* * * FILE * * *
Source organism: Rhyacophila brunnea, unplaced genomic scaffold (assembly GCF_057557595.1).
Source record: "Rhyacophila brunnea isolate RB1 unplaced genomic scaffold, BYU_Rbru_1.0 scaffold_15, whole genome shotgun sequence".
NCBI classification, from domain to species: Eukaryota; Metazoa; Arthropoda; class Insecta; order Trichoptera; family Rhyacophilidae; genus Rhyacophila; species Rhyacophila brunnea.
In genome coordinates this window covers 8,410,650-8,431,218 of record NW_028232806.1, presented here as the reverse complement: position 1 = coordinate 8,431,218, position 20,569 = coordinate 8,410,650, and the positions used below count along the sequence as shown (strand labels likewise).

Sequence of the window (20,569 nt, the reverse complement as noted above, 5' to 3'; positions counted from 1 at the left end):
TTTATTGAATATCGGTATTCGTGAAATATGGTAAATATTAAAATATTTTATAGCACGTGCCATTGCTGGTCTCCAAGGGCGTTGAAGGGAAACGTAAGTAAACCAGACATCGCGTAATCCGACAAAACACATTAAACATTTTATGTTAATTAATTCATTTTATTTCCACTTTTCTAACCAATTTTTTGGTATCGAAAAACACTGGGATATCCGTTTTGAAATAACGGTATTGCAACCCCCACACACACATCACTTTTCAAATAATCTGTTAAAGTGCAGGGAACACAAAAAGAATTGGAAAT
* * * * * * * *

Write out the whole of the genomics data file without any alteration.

Source organism: Rhyacophila brunnea, unplaced genomic scaffold (assembly GCF_057557595.1).
Source record: "Rhyacophila brunnea isolate RB1 unplaced genomic scaffold, BYU_Rbru_1.0 scaffold_15, whole genome shotgun sequence".
NCBI classification, from domain to species: Eukaryota; Metazoa; Arthropoda; class Insecta; order Trichoptera; family Rhyacophilidae; genus Rhyacophila; species Rhyacophila brunnea.
In genome coordinates this window covers 8,410,650-8,431,218 of record NW_028232806.1, presented here as the reverse complement: position 1 = coordinate 8,431,218, position 20,569 = coordinate 8,410,650, and the positions used below count along the sequence as shown (strand labels likewise).

Sequence of the window (20,569 nt, the reverse complement as noted above, 5' to 3'; positions counted from 1 at the left end):
TTTATTGAATATCGGTATTCGTGAAATATGGTAAATATTAAAATATTTTATAGCACGTGCCATTGCTGGTCTCCAAGGGCGTTGAAGGGAAACGTAAGTAAACCAGACATCGCGTAATCCGACAAAACACATTAAACATTTTATGTTAATTAATTCATTTTATTTCCACTTTTCTAACCAATTTTTTGGTATCGAAAAACACTGGGATATCCGTTTTGAAATAACGGTATTGCAACCCCCACACACACATCACTTTTCAAATAATCTGTTAAAGTGCAGGGAACACAAAAAGAATTGGAAAT